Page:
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Tides and the Moon ~ 1920 Bray Studios Cartoon Animation

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Silent, with title cards.

Originally a public domain film from the Library of Congress Prelinger Archives, slightly cropped to remove uneven edges, with the aspect ratio corrected, and one-pass brightness-contrast-color correction & mild video noise reduction applied.

en.wikipedia.org/wiki/Tide
Wikipedia license: creativecommons.org/licenses/by-sa/3.0/

Tides are the rise and fall of sea levels caused by the combined effects of the gravitational forces exerted by the Moon and the Sun, and the rotation of the Earth.

Tide tables can be used for any given locale to find the predicted times and amplitude (or "tidal range"). The predictions are influenced by many factors including the alignment of the Sun and Moon, the phase and amplitude of the tide (pattern of tides in the deep ocean), the amphidromic systems of the oceans, and the shape of the coastline and near-shore bathymetry (see Timing). They are however only predictions, the actual time and height of the tide is affected by wind and atmospheric pressure. Many shorelines experience semi-diurnal tides—two nearly equal high and low tides each day. Other locations have a diurnal tide—one high and low tide each day. A "mixed tide"—two uneven magnitude tides a day—is a third regular category.

Tides vary on timescales ranging from hours to years due to a number of factors, which determine the lunitidal interval. To make accurate records, tide gauges at fixed stations measure water level over time. Gauges ignore variations caused by waves with periods shorter than minutes. These data are compared to the reference (or datum) level usually called mean sea level.

While tides are usually the largest source of short-term sea-level fluctuations, sea levels are also subject to forces such as wind and barometric pressure changes, resulting in storm surges, especially in shallow seas and near coasts.

Tidal phenomena are not limited to the oceans, but can occur in other systems whenever a gravitational field that varies in time and space is present. For example, the shape of the solid part of the Earth is affected slightly by Earth tide, though this is not as easily seen as the water tidal movements...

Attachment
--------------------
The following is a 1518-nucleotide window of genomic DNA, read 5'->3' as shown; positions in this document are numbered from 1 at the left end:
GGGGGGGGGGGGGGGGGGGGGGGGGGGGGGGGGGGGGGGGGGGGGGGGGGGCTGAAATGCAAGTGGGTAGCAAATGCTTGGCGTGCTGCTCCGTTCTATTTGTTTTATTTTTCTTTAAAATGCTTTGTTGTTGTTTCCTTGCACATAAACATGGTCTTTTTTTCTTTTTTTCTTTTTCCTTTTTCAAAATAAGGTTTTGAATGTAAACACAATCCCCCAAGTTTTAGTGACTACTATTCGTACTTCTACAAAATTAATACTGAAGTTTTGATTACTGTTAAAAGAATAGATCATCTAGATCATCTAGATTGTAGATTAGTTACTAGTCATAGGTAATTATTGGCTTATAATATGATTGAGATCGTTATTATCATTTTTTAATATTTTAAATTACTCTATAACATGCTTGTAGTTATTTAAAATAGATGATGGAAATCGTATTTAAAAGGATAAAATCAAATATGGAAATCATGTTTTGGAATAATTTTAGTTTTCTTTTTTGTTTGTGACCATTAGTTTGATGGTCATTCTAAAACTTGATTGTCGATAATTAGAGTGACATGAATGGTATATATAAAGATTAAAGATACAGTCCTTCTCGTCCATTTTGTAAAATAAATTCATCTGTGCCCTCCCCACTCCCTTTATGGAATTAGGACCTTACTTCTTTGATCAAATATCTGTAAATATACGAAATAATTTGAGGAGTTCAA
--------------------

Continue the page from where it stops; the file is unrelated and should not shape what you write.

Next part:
Tidal constituents are the net result of multiple influences impacting tidal changes over certain periods of time. Primary constituents include the Earth's rotation, the position of the Moon and Sun relative to the Earth, the Moon's altitude (elevation) above the Earth's Equator, and bathymetry. Variations with periods of less than half a day are called harmonic constituents. Conversely, cycles of days, months, or years are referred to as long period constituents.

Tidal forces affect the entire earth, but the movement of solid Earth occurs by mere centimeters. In contrast, the atmosphere is much more fluid and compressible so its surface moves by kilometers, in the sense of the contour level of a particular low pressure in the outer atmosphere.

Principal lunar semi-diurnal constituent

In most locations, the largest constituent is the "principal lunar semi-diurnal", also known as the M2 (or M2) tidal constituent. Its period is about 12 hours and 25.2 minutes, exactly half a tidal lunar day, which is the average time separating one lunar zenith from the next, and thus is the time required for the Earth to rotate once relative to the Moon. Simple tide clocks track this constituent. The lunar day is longer than the Earth day because the Moon orbits in the same direction the Earth spins. This is analogous to the minute hand on a watch crossing the hour hand at 12:00 and then again at about 1:05½ (not at 1:00)...

Because the gravitational field created by the Moon weakens with distance from the Moon, it exerts a slightly stronger than average force on the side of the Earth facing the Moon, and a slightly weaker force on the opposite side. The Moon thus tends to "stretch" the Earth slightly along the line connecting the two bodies. The solid Earth deforms a bit, but ocean water, being fluid, is free to move much more in response to the tidal force, particularly horizontally (see equilibrium tide).

As the Earth rotates, the magnitude and direction of the tidal force at any particular point on the Earth's surface change constantly; although the ocean never reaches equilibrium—there is never time for the fluid to "catch up" to the state it would eventually reach if the tidal force were constant—the changing tidal force nonetheless causes rhythmic changes in sea surface height.

When there are two high tides each day with different heights (and two low tides also of different heights), the pattern is called a mixed semi-diurnal tide...

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